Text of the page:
He says he is innocent of the murder charges and escaped because no one is listening to his pleas of innocence.

I can't tell if he is innocent or not. It is quite plausible that he is guilty. But it is also possible that he is innocent and was set up as a fall guy.

Since his recapture they've kept him in a supermax cell and no one (other than me) has bothered to wonder if he really is innocent.

I'm not sure if there is anything new to find in the case, but I'd be a bit more comfortable with it if someone did some more investigating just to make sure the jury got the right result.
0 Replies
 
Amoh5
 
  1  
Reply Fri 30 Mar, 2018 10:29 pm
@cicerone imposter,
In an ideal world we would hope that only direct substantial evidence is the main ruling in the courtroom.
But in the real world the rulings also include witness evidence, hearsay evidence, documental evidence, circumstantial evidence, demonstrative evidence, expert evidence or even corrupted evidence etc etc, so its not at all surprising that 1 in eight jury verdicts are wrong
neptuneblue
 
  1  
Reply Fri 30 Mar, 2018 11:17 pm
@dorotalysik,
Morals are what you do when people are looking. Ethics are what you do when they aren't. Inherently, every one would agree moralistically, capital punishment is right. An eye for an eye. A killing for a killing.

Ethically, is is wrong. As a civilized society evolves, killing for the sake of killing without a purpose isn't considered a higher purpose. Victim's rights would have the claim of Justice whereas criminals would have the claim to Rehabilitation.

So Moral Justice has no claim when killing another human is at stake. Now the question becomes, who would volunteer to be lethally injected if it meant they would be vindicated of their crime? Does righteousness have a place in any Society?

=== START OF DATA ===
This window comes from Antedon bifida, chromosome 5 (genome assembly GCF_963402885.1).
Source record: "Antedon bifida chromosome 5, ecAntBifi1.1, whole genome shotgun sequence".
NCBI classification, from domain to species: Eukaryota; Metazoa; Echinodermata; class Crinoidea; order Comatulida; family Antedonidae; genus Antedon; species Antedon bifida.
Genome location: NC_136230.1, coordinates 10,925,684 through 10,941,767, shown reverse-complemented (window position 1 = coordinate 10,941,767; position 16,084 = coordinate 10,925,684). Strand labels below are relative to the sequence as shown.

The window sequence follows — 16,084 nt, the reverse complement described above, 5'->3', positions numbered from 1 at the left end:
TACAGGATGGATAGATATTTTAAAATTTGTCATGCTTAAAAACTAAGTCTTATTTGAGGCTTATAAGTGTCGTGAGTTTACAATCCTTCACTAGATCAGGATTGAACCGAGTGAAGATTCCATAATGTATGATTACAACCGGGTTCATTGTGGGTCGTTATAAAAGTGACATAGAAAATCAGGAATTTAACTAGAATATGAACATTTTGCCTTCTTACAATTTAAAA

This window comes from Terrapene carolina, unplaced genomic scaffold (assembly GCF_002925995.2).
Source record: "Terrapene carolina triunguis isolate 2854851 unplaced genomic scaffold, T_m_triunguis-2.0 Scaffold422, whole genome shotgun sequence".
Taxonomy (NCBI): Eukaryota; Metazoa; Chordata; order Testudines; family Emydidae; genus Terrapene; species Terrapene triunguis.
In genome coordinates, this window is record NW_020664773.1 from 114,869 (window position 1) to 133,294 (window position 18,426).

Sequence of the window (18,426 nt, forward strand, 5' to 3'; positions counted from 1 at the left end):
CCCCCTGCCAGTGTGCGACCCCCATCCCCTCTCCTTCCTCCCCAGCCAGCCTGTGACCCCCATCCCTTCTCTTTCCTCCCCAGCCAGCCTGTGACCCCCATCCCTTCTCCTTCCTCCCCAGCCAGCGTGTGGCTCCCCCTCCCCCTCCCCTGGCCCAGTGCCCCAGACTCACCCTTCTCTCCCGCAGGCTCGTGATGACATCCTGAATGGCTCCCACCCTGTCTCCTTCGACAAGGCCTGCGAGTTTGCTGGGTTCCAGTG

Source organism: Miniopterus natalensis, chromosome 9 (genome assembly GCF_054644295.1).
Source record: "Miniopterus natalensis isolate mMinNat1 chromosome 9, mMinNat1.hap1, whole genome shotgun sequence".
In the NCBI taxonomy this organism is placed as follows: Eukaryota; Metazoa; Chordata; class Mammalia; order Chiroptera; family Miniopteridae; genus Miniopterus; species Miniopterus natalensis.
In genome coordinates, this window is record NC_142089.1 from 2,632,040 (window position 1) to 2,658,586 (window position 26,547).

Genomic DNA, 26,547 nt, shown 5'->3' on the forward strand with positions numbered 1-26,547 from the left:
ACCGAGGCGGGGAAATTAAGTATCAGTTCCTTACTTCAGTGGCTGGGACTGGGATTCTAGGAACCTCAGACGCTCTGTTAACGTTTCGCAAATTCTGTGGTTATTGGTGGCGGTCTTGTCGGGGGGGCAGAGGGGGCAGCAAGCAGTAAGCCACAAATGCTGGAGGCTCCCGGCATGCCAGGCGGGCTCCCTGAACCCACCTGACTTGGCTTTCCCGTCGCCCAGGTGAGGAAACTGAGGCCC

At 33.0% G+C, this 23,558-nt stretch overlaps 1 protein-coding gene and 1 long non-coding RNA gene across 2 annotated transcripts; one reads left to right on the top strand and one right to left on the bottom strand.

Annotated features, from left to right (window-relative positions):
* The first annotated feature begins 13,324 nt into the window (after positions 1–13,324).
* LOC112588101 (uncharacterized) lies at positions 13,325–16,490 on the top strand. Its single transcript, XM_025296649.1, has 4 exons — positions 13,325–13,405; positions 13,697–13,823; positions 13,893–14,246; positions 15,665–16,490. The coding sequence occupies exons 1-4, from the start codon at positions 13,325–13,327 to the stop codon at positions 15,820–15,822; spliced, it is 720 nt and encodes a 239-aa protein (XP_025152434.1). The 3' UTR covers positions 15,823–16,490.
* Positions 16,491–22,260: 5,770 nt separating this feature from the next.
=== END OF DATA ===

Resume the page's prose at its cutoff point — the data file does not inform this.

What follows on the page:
Wars claim lives but they are called righteous. Drive by shootings aren't righteous because innocent lives are taken. Who decides what represents a higher purpose?

We do.

We get to decide what is moral versus what is ethical. Therefore, my vote is to let live.
Roberta
 
  4  
Reply Sat 31 Mar, 2018 03:31 am
@neptuneblue,
neptuneblue wrote:

Inherently, every one would agree moralistically, capital punishment is right. An eye for an eye. A killing for a killing.


Inherently, I strongly disagree--morally and ethically. You may be believe that an eye for an eye is right. I don't.
centrox
 
  3  
Reply Sat 31 Mar, 2018 04:08 am
@Roberta,
Roberta wrote:

neptuneblue wrote:

Inherently, every one would agree moralistically, capital punishment is right. An eye for an eye. A killing for a killing.


Inherently, I strongly disagree--morally and ethically. You may be believe that an eye for an eye is right. I don't.


We aren't in the time of the Old Testament. Anyhow, the whole point of the eye for an eye, tooth for a tooth thing is that a punishment should be proportionate, i.e. if someone destroys your eye or tooth you don't destroy their whole body. Furthermore, who decides what is proportionate and just is not a tribal elder or "God", in countries which have the rule of law it is the democratically elected legislature and the independent judiciary.
0 Replies
 
cicerone imposter
 
  1  
Reply Sat 31 Mar, 2018 10:56 am
@Amoh5,
I was a jury member in a rape-murder case in Santa Clara County some years ago. There were no witnesses, but only circumstantial evidence. The body was found in a dry creek in Gilroy, and a man found the body. The defendant, a young man, was found guilty based on circumstantial evidence, and is now serving a life term in prison. The circumstantial evidence? A bay leaf in the trunk of the car he used. It was from that dry creek in Gilroy, and the parks supervisor identified all the bay trees in Gilroy. Also, his brother said his brother looked nervous, and kept looking out of the window to see if the police was going to show up. His brother also said, it was unusual for his brother to wash the car, but that's what he did on the day of the crime. All circumstantial evidence. This was several decades ago, but it was the second longest trial in Santa Clara County, and it was three weeks long.